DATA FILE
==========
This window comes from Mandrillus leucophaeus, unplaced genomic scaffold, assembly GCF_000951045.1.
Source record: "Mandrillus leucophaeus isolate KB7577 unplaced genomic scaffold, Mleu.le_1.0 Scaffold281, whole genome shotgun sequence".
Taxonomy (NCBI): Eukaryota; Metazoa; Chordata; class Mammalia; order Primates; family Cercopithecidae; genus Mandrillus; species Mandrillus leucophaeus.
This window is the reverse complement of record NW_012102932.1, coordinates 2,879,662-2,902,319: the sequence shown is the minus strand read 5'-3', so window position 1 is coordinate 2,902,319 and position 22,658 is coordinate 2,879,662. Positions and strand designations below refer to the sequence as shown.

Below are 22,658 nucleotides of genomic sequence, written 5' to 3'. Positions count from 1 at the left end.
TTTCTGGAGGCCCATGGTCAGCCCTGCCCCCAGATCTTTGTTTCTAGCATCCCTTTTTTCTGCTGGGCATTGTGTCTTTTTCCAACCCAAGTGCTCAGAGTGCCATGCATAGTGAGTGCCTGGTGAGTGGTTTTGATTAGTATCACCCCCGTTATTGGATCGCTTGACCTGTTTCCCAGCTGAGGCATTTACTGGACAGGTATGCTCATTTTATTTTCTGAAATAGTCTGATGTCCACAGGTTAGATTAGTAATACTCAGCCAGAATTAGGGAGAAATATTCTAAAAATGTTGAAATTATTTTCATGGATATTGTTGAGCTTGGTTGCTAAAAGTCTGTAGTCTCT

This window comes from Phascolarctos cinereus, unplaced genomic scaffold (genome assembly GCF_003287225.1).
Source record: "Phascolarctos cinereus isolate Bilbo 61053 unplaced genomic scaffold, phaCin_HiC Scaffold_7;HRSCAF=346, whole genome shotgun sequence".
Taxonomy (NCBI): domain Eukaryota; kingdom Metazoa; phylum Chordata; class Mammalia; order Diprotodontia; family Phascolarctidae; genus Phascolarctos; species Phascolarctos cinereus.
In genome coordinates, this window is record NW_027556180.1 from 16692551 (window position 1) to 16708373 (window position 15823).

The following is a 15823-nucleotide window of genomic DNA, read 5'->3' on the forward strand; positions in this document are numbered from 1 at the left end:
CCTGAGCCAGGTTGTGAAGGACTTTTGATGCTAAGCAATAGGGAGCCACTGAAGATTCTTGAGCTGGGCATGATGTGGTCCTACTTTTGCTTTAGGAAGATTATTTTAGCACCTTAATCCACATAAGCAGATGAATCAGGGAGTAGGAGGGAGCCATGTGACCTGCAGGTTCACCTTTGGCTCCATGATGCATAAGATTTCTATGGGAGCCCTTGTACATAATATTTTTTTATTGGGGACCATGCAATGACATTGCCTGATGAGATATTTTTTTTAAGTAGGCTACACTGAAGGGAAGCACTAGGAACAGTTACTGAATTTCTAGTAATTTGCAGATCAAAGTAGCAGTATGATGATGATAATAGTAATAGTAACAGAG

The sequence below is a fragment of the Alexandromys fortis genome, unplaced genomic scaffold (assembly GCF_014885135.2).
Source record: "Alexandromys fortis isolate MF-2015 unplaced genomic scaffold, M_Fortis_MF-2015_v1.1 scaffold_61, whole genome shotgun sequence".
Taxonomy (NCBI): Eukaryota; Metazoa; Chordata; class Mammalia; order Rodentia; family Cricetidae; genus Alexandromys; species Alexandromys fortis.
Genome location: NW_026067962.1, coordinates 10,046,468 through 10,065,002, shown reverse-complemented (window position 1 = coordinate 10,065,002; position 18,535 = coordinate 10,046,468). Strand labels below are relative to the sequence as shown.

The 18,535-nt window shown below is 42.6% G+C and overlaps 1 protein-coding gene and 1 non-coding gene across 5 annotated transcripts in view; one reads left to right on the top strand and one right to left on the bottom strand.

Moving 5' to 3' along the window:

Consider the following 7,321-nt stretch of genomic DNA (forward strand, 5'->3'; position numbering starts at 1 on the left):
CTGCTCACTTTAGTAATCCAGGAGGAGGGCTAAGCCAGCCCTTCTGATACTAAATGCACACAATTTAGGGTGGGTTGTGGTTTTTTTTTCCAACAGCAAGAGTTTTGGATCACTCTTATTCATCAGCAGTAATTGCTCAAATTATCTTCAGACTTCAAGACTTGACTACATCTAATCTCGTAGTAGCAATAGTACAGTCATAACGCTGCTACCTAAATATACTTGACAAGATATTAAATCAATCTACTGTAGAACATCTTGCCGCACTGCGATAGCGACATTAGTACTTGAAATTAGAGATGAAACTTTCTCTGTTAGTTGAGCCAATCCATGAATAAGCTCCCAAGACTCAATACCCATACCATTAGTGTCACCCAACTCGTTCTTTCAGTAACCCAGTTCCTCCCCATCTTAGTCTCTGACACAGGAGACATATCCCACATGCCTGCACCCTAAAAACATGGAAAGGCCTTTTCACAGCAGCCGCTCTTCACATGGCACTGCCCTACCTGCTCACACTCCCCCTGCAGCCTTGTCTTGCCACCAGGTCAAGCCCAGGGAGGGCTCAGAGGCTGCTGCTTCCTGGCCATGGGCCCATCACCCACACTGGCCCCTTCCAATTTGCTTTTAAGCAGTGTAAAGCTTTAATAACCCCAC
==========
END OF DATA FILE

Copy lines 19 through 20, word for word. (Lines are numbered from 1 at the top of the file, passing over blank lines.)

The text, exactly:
Consider the following 7,321-nt stretch of genomic DNA (forward strand, 5'->3'; position numbering starts at 1 on the left):
CTGCTCACTTTAGTAATCCAGGAGGAGGGCTAAGCCAGCCCTTCTGATACTAAATGCACACAATTTAGGGTGGGTTGTGGTTTTTTTTTCCAACAGCAAGAGTTTTGGATCACTCTTATTCATCAGCAGTAATTGCTCAAATTATCTTCAGACTTCAAGACTTGACTACATCTAATCTCGTAGTAGCAATAGTACAGTCATAACGCTGCTACCTAAATATACTTGACAAGATATTAAATCAATCTACTGTAGAACATCTTGCCGCACTGCGATAGCGACATTAGTACTTGAAATTAGAGATGAAACTTTCTCTGTTAGTTGAGCCAATCCATGAATAAGCTCCCAAGACTCAATACCCATACCATTAGTGTCACCCAACTCGTTCTTTCAGTAACCCAGTTCCTCCCCATCTTAGTCTCTGACACAGGAGACATATCCCACATGCCTGCACCCTAAAAACATGGAAAGGCCTTTTCACAGCAGCCGCTCTTCACATGGCACTGCCCTACCTGCTCACACTCCCCCTGCAGCCTTGTCTTGCCACCAGGTCAAGCCCAGGGAGGGCTCAGAGGCTGCTGCTTCCTGGCCATGGGCCCATCACCCACACTGGCCCCTTCCAATTTGCTTTTAAGCAGTGTAAAGCTTTAATAACCCCAC